In consequence, there was an alternative name for the perissodactyls the nearly obsolete Estonia. Terrestrial artiodactyls have a parabolic foot meaning that the weight is distributed on the third and the fourth toe on all legs.
The majority of these mammals have cloven hooves, with two smaller ones known as the dewclaws that were located further up on the leg. The earliest cetaceans (the archdioceses), also have this characteristic in the addition of also having both an straggles and cuboid bone in the ankle, which were further diagnostic traits of artiodactyls.
In modern cetaceans, the front limbs have become pectoral fins and the hind parts were internal and reduced. Occasionally, the genes that code for longer extremities cause a modern cetacean to develop miniature legs (known as atavism).
The main method of moving is an up-and-down motion with the tail fin, called the fluke, which is used for propulsion, while the pectoral fins together with the entire tail section provide directional control. All modern cetaceans still retain their digits despite the external appearance suggesting otherwise.
Most ungulates have developed reduced canine teeth and specialized molars, including abundant (low, rounded cusps) and hypsodont (high crowned) teeth. The development of hypsodonty has been of particular interest as this adaptation was strongly associated with the spread of grasslands during the Miocene about 25 million years.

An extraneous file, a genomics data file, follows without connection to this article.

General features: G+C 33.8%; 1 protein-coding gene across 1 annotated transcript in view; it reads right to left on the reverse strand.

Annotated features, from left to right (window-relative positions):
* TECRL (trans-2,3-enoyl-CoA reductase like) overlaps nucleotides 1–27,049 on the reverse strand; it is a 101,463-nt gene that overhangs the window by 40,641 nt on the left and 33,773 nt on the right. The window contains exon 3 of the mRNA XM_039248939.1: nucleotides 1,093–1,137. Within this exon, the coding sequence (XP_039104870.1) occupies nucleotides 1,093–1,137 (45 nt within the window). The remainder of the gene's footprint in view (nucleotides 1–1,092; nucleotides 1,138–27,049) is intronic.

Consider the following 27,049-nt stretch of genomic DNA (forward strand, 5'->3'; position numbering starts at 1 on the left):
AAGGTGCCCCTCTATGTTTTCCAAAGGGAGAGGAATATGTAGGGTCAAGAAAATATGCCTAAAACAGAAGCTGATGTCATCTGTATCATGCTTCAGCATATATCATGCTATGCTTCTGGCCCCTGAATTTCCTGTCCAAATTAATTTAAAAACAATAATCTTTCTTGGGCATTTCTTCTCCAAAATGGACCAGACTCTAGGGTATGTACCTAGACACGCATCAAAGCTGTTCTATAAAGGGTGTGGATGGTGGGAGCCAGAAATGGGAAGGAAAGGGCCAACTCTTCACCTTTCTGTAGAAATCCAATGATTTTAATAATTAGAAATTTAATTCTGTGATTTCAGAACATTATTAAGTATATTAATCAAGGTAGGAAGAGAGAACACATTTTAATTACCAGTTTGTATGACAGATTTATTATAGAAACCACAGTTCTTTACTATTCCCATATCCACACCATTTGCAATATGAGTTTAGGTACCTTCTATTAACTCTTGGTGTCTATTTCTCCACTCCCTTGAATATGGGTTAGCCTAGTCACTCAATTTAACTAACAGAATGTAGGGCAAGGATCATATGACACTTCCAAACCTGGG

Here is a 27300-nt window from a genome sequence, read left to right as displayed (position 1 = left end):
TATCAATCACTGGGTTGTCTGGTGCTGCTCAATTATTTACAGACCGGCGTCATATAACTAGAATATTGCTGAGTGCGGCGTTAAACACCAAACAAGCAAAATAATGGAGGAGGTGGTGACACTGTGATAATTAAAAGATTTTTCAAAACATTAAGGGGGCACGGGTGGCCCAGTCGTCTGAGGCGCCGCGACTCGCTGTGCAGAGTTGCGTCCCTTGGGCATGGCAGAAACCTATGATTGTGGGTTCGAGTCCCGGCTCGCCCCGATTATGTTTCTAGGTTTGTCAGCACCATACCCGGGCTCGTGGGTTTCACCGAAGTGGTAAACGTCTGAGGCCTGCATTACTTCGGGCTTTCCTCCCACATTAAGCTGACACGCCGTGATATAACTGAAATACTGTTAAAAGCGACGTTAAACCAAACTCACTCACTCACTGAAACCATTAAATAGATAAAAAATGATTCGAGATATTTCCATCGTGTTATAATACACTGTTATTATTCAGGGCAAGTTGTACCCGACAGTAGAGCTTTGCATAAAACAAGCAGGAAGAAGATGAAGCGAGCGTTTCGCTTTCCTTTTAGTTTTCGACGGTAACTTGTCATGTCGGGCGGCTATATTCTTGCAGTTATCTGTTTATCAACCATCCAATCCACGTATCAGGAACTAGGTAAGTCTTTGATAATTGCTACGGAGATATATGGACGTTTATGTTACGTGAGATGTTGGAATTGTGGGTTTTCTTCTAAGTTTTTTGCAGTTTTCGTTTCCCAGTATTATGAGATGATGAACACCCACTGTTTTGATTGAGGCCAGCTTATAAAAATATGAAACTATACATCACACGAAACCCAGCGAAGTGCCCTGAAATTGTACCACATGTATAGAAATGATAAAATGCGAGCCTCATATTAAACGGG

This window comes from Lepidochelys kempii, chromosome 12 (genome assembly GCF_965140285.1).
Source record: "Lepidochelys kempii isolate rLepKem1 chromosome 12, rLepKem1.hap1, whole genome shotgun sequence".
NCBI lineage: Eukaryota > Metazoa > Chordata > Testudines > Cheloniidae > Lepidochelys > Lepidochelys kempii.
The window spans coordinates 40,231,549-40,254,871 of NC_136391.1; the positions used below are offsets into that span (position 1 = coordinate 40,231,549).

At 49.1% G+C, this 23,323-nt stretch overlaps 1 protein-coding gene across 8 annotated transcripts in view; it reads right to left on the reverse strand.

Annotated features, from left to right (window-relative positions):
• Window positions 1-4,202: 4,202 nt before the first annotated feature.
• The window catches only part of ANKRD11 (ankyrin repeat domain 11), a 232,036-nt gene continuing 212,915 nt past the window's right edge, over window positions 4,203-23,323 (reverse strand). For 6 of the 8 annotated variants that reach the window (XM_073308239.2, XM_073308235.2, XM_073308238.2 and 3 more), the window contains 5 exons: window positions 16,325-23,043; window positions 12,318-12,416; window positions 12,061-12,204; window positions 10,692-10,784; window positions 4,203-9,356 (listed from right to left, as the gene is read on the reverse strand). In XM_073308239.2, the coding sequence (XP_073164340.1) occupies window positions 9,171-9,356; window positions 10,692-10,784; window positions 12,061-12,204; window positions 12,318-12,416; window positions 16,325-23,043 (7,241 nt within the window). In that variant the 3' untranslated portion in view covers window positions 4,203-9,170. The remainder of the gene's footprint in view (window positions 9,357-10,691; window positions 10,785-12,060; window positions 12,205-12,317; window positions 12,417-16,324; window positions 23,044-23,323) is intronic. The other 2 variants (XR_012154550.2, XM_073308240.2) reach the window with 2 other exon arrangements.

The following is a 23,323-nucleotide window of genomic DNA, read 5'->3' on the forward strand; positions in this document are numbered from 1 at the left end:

As forest biomes declined, grasslands spread, opening new niches for mammals. Many ungulates switched from browsing diets to grazing diets, and possibly driven by abrasive silica in grass, hypsodonty became common.
However, recent evidence ties the evolution of hypsodonty to open, gritty habitats and not the grass itself. Some ungulates completely lack upper incisors and instead have a dental pad to assist in browsing.
It can be found in camels, ruminants, and some toothed whales; modern baleen whales were remarkable in that they have baleen instead to filter out the krill from the water. On the other spectrum teeth have been evolved as weapons or sexual display seen in pigs and peccaries, some species of deer, musk deer, hippopotamuses, beaked whales and the Narwhal, with its long canine tooth.